Relationships Then And Now: Changes In Social Values Change The Dating Scene

Today we wrap up our Youth Advisory Board series on relationships and romance. Christopher Walcott shares his perspective on how dating has progressed from the time when his parents dated to now — and it’s not all sunshine and roses. He feels that sincerity and romance are absent. In fact, he prefers the old ways of courting that are more in line with his values. For another take on modern dating and relationships, check out Caroline’s opinion of “textmance.”

If you’d like to contact the Ypulse Youth Advisory Board, send an email to youthadvisoryboard @ or leave a comment below.

Then Vs. Now…

retro weddingMy mom and I were talking the other day about the differences between relationships now, compared to when she grew up. Traditional means of dating appeared very technical back then. Before a young man could date a young lady, he would have to go through “the procedures.” Conversation between couples didn’t rely on Internet capabilities — interpersonal relationships stemmed from face-to-face interactions, which were limited to either school or a visit at home. And to see the object of his affection at home meant the young man had to prove himself before entering her house. I chuckled a bit when I heard that one. These days, a young man doesn’t have to go through the long tension of the girl’s father’s eyes piercing into his soul trying to find the slightest fault in him — not to mention the thousand questions he’d ask:
Where are you from?
What are you planning to be?
Have you ever been to jail?

The list can go on and on…

Parents aren’t included as much as before — dating now is more autonomous, independent, and liberated. So while parents may disagree with your choice of partner, it won’t necessarily bring an end to the relationship. Some parents get more involved than…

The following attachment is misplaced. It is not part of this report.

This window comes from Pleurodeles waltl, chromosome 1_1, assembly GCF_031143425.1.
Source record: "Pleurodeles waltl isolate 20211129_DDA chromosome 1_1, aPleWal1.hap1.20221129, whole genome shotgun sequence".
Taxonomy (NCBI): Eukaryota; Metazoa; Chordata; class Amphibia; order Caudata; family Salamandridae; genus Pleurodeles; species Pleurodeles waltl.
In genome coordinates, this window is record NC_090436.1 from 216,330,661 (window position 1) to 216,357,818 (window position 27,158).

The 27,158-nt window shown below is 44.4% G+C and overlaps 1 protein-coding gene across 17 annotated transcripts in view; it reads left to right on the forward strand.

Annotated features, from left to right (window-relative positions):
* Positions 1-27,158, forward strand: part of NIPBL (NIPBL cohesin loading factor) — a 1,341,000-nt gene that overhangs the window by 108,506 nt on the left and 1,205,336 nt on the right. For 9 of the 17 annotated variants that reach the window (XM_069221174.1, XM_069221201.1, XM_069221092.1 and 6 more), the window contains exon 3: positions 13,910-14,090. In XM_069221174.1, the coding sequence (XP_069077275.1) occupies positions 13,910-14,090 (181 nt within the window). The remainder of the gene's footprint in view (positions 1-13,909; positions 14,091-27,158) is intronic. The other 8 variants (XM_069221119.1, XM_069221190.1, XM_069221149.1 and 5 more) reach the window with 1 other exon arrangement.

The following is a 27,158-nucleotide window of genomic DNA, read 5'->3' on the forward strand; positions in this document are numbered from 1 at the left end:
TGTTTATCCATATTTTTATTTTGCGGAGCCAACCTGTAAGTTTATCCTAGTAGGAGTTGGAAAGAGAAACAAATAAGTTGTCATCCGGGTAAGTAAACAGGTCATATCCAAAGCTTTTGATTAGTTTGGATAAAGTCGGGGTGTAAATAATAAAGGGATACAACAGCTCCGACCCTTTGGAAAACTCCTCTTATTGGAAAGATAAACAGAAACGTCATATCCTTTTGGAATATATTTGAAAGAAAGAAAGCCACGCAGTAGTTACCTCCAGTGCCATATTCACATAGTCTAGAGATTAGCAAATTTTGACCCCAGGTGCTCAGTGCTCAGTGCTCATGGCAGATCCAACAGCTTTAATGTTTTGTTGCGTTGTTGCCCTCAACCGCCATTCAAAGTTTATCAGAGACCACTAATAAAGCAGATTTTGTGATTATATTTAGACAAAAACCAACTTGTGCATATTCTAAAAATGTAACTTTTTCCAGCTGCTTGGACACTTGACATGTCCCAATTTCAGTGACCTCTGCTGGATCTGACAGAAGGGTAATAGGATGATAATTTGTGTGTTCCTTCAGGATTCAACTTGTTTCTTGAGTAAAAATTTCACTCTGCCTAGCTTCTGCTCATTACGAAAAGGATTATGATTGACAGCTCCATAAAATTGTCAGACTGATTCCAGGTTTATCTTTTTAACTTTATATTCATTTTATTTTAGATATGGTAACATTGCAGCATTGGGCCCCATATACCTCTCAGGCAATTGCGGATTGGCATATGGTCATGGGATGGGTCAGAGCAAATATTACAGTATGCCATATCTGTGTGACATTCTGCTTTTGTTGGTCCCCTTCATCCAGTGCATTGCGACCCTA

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The Newsfeed

"I play [games] constantly until 4 in the morning. When I’m not on my game I’m checking my phone. And the whole time I’m doing all of that my desktop is on the internet.”—Male, 22, OH

Twitch is airing every episode of Mister Rogers’ Neighborhood, in celebration of the late Fred Rogers’ 90th birthday and the show’s 50th anniversary. The esports streaming service is expanding to nostalgia entertainment (which young viewers can’t get enough of), but they have a unique twist. The show will be available for co-viewing, with popular Twitch streamers chiming in from time to time. (Mashable)

Over one-third of 18-34-year-olds have stopped using a brand after hearing negative news about them, more than any other generation. Among the brands that most consumers said they gave up on were Wells Fargo, Target, Papa John’s, and Uber. However, Critical Mix and kNOW also found that young consumers are more willing to forgive a brand for bad press: While only 30% of consumers overall would use a brand again after a scandal, 41% of 25-34-year-olds would. (MediaPost)

Alamo Drafthouse is bringing back VHS—offering free rentals for Millennials that wax nostalgic for analog products. Their first store, Video Vortex, is opening in North Carolina. Not only are they “fostering a movie-loving community” with the extensive gratis collection of 75,000 titles, but they’re making money off of the added “beer, food, and merchandise.” No VHS player? No problem. They’re renting those as well. (BoingBoingEW)

Researchers were surprised to find Gen Z students were “relieved” to ditch their smartphones for a few weeks. Screen Education’s study of 62 12-16-year-olds found that 92% thought “it was beneficial” to disconnect from their smartphones while they were at camp. And even though 41% admitted they felt frustrated at times, 35% were able to cut down their use after camp and 17% convinced a friend to curb their time spent on smartphones, too. (PR Newswire)

Beauty brands love augmented reality, but an app can’t replace in-store experience. Not only did Ypulse found time and again that young consumers expect Experiencification and flock to marketing activations (like pop-ups), but brick-and-mortar locations build loyalty. People think they’re scamming Sephora when they re-do their makeup gratis, but that time-spent-in-store is really “turning the ‘scammers’ into buyers.” (Quartzy)

"I love my smart phone. It is just like my best friend [and] I just can't do without my smartphone...”—Male, 27, CA

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